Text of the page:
With the new TokenGen 3.0 update comes an outstanding smart contract management interface. From it, users will be able to control their smart contract and easily interact with it to perform specific tasks such as pausing/unpausing token transfers, whitelisting/blacklisting addresses, etc. However, there is one thing that we need to clarify about the management interface and that is the raw contract values.
The Contract Management Interface
Before we get to that, let me first show you what the management interface itself looks like:
Of course, there’s more to it as we also load the fundraiser contract below the token contract. But, the above screenshot has everything we need for this tutorial. Now, as you can see, there are five columns in the contract table:
- Entry number – simple counter.
- Name – the name of the variable.
- Raw value – displays the raw value of the variable as it is stored in the contract.
- Natural value – translates the raw value into a more understandable and user-friendly value.
- Action – actions related to each specific variable.
All of the columns are pretty self-explanatory, but the one we are interested in is the raw values and more generally, number values. As you can see, the total supply raw value has a lot of zeros in it, while the natural value of the same variable seems, well, natural. Why are there so many zeros?
This is because of the decimals of the token itself and because of the way the Ethereum network stores numbers. Our Game Token from above has 18 decimals and this means that, if the total supply is 300 tokens (as is in our case), then the value stored in the contract will be 300 with 18 zeros behind it.
Understanding Raw Values
This is why when you go to Etherscan and check your balance for a certain token, you get such a big number with so many zeros. The main reason behind all these zeros is because the Ethereum network cannot store floating point numbers i.e. it cannot store 1.5 or 10.2. But rather, it uses a lot of zeros to split numbers all the way down to 1 wei i.e. the smallest denomination. This is basically the satoshi of the ETH network.
Aside from wei, there also several other denominations that the Ethereum network uses:
- kwei (babbage) – equals 1,000 wei.
- mwei (lovelace) – equals 1,000,000 wei.
- gwei (shannon) – equals 1,000,000,000 wei (1 with 9 zeros behind it).
- microether (szabo) – equals 1,000,000,000,000 wei (1 with 12 zeros behind it).
- milliether (finney) – equals 1,000,000,000,000,000 wei (1 with 15 zeros behind it).
- and of course, ether – equals 1,000,000,000,000,000,000 wei (1 with 18 zeros behind it).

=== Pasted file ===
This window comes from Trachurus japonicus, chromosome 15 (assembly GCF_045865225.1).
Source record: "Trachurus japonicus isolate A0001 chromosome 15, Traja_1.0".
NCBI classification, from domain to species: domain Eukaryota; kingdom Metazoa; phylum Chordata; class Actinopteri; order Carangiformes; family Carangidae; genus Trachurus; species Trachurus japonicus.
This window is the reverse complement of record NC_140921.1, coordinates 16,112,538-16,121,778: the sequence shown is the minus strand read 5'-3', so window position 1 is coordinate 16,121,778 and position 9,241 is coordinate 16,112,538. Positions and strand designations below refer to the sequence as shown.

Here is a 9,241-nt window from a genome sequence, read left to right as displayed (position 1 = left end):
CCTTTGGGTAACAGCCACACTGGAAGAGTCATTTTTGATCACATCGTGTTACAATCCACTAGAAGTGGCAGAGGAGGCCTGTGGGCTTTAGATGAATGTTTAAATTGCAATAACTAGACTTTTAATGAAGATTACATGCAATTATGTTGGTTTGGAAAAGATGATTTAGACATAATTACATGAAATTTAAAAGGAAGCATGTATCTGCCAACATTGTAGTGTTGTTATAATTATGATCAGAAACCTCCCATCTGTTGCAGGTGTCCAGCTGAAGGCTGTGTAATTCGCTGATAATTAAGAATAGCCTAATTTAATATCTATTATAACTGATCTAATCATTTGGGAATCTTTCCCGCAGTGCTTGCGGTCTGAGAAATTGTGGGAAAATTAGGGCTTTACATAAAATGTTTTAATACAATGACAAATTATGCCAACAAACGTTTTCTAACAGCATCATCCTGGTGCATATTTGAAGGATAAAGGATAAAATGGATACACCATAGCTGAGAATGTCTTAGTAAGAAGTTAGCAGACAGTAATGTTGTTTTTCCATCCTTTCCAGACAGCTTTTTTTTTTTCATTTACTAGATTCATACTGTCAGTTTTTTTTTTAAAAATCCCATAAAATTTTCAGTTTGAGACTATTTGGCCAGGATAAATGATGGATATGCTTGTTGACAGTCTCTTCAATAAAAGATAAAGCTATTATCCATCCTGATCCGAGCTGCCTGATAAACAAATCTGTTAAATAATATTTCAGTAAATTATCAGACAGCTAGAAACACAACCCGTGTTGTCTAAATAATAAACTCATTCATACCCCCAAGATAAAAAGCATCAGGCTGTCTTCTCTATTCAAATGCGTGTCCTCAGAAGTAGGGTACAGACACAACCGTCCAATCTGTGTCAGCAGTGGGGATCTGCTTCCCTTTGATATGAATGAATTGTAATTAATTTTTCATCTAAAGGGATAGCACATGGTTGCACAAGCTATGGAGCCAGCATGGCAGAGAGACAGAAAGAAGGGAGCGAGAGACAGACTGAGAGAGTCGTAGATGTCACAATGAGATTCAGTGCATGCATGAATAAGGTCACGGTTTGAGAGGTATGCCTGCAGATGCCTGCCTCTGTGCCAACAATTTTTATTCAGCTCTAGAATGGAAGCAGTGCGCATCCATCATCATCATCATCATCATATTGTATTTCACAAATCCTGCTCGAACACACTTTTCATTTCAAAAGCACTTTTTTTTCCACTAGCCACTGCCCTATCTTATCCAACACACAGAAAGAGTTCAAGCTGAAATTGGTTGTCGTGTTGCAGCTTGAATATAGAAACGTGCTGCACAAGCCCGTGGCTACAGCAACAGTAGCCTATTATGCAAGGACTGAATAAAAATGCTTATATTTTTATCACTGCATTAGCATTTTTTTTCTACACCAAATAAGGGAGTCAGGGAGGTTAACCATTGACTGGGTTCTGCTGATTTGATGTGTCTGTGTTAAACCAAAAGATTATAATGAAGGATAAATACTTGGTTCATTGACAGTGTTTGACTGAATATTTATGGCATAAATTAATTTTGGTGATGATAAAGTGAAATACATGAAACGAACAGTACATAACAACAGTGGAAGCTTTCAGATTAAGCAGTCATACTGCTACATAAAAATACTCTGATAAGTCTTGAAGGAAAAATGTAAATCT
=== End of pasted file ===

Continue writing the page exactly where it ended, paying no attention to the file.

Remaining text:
So again, why is this done? Suppose you have 0.1 of our Game Token from above. If you go ahead and check your balance for the token on Etherscan (which returns only raw values), you won’t see the expected 0.1 balance (the natural value), but rather you will see that your balance is 1 with 17 zeros behind it. So, as the token has 18 decimals, the natural value of your balance is 1 with the 17 zeros behind it divided by 1 with 18 zeros behind it i.e. 0.1.
That’s pretty much all there is to raw values and natural values. This is quite simply the way the Ethereum network copes with not storing floating point numbers. Now, it is important to note here that people using the TokenGen contract management interface don’t have to enter raw values when changing anything i.e. gas price limit or individual contribution caps. We translate natural values to raw values automatically under the hood and update the contract accordingly.
Changing Contract Values
So for example, if you want to change the individual max cap for the fundraiser, you would do the following:
We simply enter the new individual max cap as we want it to be in its natural value and then TokenGen takes care of the rest:
As you can see, the raw value was correctly set to 100 with 18 zeros behind it. Of course, TokenGen does this for all number values i.e. gas price limit, individual min cap, etc. The user only needs to enter natural values and not worry about the countless zeros appearing everywhere in their contract.
And that’s pretty much it for this tutorial. On one final note, TokenGen always uses 18 decimals for the tokens it creates because that is the number of decimals used by the Ethereum network as well, so it is much easier to manage such a token as opposed to it having any other number of decimals.
It is also why 18 decimals is the most popular number of decimals for ERC20 tokens, in case you ever wondered. In the end, TokenGen users don’t need to worry about raw values at all, but I wanted to write this short tutorial in case someone ever wondered what’s with all of the zeros in their contract.